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July 26, 2010

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Mom stays out of jail because of lenient law

A WOMAN has avoided serving some of a two-year jail term for larceny because she is still in the nursing period, judges said.

Tai Yinjing, 24, has a total of 10 years to serve, including eight years for a previous fraud conviction, but a Jing'an District People's Court judge said she deliberately gets pregnant so that she can serve the sentence outside of jail.

Tai told the court she wanted to serve the sentence as soon as possible but nobody could help take care of her children.

"She will be jailed eventually. We just have to wait until the one-year nursing period ends," said a judge surnamed Rui, who handled the case.

Tai visited a former classmate who was in hospital one year ago. When the classmate took a walk outside the ward, Tai stole several bank cards from her bag.

Tai knew the classmate liked to use her birthday as the password and tried the cards at the hospital's ATM. The code worked and Tai withdrew 20,800 yuan (US$3,068) from the accounts.

She also changed the accounts to her name. When her classmate found the account details had been changed she reported to police.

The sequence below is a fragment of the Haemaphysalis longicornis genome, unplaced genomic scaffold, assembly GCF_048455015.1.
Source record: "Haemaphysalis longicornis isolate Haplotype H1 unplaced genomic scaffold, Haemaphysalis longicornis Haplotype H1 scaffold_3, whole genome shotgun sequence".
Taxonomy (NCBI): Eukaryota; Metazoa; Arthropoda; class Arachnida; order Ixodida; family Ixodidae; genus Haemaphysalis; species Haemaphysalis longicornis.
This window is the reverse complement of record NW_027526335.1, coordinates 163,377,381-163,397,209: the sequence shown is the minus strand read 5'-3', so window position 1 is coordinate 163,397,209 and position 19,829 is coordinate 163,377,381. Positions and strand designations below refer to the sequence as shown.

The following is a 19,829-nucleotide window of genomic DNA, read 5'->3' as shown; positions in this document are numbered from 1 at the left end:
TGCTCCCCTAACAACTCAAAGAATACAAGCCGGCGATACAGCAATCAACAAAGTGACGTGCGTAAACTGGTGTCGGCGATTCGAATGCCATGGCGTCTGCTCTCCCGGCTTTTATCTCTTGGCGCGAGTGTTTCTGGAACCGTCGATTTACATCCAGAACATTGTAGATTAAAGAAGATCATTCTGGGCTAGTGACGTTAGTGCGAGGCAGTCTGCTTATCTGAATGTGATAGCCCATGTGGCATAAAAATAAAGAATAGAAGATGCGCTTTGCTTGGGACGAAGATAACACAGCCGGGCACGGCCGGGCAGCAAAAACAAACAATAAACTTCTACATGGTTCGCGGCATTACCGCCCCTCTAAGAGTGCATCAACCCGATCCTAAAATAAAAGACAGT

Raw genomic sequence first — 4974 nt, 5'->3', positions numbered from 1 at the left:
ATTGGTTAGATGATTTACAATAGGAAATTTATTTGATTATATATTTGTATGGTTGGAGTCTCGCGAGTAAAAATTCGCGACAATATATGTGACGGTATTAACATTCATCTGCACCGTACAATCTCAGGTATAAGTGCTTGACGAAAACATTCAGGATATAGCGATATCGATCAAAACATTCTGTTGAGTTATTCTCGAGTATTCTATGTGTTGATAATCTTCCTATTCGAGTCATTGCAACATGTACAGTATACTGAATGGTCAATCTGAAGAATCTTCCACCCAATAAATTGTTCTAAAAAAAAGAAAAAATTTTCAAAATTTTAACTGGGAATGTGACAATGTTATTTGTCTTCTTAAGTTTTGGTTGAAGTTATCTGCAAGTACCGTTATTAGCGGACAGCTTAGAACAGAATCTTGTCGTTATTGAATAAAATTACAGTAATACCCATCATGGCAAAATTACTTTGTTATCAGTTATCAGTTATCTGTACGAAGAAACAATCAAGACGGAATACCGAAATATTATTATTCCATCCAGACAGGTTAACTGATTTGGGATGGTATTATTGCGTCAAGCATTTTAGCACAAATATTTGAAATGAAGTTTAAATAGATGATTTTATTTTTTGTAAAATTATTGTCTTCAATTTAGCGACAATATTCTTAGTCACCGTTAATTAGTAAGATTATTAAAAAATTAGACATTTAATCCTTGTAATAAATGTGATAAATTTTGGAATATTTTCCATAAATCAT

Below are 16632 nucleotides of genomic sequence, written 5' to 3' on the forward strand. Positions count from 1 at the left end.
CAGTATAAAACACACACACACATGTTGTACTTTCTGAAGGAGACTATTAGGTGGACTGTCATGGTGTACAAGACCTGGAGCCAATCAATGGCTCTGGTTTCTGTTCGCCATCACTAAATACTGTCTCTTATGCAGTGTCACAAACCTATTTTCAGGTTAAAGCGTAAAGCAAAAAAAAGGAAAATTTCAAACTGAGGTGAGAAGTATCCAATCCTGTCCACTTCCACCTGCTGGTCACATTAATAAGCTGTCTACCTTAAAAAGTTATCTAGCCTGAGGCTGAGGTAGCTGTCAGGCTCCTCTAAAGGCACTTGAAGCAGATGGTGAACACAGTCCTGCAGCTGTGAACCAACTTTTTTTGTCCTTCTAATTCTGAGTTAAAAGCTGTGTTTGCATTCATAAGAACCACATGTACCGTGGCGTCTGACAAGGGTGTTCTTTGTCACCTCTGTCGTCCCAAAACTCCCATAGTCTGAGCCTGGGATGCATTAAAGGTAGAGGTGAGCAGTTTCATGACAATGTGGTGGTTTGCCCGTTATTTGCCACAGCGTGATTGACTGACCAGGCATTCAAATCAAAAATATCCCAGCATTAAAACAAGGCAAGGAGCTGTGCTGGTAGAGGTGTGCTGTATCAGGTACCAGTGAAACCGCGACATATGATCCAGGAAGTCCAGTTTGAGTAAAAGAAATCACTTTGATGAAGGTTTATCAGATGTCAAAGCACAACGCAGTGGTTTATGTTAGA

Tai surrendered to police when she learned from her mother-in-law that police were looking for her.

"I have no job and I am pregnant," Tai told police. "I also have two children to raise. I had to steal from the classmate because I was in need of money."

Police discovered Tai had been sentenced to 11 years in prison in 2007 for fraud.

She had just given birth to her eldest son at that time and was allowed to serve the sentence out of prison.

According to Chinese law, pregnant women and women in the nursing period, which is for one year after the child is born, can serve their sentence out of prison.

This time is counted towards the jail term. These women are required to report to police regularly during this period.

Tai took her two-year-old daughter to court for the verdict last week because the girl "couldn't leave her mother."

She was sentenced to two years in prison. Since there was eight years remaining on the fraud sentence, she still has 10 years to serve, the court ruled.

Her youngest son was born in February, which means her nursing period will expire in February 2011.


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